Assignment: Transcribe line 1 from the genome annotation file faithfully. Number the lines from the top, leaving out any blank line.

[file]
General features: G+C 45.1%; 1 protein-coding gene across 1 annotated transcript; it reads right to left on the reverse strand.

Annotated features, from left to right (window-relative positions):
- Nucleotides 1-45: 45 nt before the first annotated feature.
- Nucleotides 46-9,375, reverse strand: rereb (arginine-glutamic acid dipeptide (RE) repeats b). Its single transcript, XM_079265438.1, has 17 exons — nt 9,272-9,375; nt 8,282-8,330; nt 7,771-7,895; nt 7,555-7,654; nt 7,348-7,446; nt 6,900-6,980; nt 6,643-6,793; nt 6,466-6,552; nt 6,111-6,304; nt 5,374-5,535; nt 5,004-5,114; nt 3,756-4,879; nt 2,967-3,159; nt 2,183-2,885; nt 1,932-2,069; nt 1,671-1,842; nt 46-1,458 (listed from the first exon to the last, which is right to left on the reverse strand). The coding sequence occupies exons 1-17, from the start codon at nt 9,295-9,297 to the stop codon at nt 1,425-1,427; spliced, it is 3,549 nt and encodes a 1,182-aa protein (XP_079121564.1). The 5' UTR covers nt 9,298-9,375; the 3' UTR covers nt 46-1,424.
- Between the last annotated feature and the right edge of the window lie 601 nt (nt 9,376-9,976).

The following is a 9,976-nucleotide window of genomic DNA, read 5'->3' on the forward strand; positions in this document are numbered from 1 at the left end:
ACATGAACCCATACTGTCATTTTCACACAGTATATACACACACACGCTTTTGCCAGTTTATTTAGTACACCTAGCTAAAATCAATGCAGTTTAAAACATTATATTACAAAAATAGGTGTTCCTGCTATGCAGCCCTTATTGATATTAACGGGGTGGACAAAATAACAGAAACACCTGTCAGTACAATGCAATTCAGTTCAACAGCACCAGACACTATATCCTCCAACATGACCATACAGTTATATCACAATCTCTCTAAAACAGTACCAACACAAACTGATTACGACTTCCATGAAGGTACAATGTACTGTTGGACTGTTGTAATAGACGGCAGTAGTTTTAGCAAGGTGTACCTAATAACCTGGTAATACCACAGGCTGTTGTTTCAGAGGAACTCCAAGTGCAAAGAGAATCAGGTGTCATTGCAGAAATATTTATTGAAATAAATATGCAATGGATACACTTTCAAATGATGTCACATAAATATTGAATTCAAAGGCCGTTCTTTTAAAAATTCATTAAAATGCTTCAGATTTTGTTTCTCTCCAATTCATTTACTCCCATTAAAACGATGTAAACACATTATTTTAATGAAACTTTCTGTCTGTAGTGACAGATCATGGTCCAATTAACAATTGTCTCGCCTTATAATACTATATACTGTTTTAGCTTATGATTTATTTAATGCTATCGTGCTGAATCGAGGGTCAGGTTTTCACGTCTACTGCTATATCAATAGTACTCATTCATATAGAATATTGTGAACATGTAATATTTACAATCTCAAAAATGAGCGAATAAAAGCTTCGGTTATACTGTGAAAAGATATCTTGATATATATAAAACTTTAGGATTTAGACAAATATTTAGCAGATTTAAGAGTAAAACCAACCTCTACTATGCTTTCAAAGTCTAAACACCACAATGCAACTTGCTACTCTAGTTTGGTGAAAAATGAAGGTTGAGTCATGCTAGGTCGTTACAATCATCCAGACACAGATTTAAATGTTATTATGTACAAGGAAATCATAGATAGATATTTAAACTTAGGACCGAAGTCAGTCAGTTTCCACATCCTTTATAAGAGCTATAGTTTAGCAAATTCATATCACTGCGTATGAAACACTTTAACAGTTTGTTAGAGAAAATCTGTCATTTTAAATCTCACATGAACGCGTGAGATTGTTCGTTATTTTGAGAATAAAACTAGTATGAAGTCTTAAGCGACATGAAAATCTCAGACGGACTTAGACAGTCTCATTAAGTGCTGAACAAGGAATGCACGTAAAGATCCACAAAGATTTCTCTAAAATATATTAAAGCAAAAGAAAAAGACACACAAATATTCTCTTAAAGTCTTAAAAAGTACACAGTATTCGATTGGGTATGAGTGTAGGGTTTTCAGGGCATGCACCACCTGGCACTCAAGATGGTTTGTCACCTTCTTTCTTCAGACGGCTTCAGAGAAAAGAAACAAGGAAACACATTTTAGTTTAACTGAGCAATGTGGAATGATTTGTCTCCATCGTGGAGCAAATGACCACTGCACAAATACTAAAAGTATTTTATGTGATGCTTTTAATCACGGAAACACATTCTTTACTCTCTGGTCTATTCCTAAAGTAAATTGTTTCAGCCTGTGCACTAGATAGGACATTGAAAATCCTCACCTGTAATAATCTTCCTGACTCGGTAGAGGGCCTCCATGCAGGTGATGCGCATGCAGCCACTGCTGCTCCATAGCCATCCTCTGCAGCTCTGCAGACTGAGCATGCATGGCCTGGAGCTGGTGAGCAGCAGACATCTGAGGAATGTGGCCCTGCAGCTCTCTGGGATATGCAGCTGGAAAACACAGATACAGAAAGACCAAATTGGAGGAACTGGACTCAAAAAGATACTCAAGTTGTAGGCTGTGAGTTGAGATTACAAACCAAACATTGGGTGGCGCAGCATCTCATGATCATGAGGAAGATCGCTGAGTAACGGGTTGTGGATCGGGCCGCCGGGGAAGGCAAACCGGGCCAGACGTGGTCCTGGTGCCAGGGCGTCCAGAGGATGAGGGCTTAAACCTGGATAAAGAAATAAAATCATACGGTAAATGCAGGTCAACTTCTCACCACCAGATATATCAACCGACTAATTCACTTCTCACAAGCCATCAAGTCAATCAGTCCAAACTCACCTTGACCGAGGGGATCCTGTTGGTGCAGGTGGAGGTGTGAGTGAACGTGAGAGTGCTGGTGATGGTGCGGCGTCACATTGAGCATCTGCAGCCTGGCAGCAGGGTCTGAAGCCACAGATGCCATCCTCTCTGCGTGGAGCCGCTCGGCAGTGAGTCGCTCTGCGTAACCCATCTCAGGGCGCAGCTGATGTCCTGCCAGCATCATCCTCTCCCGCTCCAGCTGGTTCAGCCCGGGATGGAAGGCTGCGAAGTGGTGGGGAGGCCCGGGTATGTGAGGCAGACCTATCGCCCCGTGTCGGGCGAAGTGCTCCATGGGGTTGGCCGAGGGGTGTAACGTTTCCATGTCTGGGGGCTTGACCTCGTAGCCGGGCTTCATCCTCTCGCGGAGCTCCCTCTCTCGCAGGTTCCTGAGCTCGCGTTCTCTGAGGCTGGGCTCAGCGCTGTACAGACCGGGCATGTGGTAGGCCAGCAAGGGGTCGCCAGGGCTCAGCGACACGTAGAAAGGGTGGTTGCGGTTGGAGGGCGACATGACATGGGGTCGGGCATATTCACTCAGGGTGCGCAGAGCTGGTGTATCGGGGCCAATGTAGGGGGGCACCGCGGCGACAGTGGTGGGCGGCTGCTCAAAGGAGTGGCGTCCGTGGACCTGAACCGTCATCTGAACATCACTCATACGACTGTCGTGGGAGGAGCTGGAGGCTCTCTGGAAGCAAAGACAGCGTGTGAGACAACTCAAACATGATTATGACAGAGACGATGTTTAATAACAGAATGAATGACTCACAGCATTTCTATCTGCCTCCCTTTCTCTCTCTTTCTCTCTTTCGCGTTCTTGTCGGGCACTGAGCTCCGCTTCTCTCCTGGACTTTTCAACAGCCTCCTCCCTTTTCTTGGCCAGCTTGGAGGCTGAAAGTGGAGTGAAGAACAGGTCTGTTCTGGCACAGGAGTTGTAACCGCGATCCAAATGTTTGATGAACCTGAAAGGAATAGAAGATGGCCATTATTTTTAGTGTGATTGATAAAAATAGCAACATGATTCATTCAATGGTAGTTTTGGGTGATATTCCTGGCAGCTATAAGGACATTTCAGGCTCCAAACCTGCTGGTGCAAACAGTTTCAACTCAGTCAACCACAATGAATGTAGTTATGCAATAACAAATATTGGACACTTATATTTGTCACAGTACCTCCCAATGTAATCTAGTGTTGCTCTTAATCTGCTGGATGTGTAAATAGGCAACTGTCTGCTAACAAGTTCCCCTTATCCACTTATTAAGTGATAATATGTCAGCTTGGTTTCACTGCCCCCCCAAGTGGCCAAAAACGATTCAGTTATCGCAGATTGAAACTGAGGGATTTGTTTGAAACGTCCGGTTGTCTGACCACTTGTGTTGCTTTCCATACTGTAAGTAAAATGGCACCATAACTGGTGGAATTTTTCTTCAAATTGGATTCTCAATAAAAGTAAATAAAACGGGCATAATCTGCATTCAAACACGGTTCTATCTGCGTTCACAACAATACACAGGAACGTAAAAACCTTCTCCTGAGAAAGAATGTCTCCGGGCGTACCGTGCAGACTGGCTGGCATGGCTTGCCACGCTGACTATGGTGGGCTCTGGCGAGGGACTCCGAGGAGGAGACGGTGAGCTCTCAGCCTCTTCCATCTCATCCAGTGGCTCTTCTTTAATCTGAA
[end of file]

General features: G+C 45.1%; 1 protein-coding gene across 1 annotated transcript; it reads right to left on the reverse strand.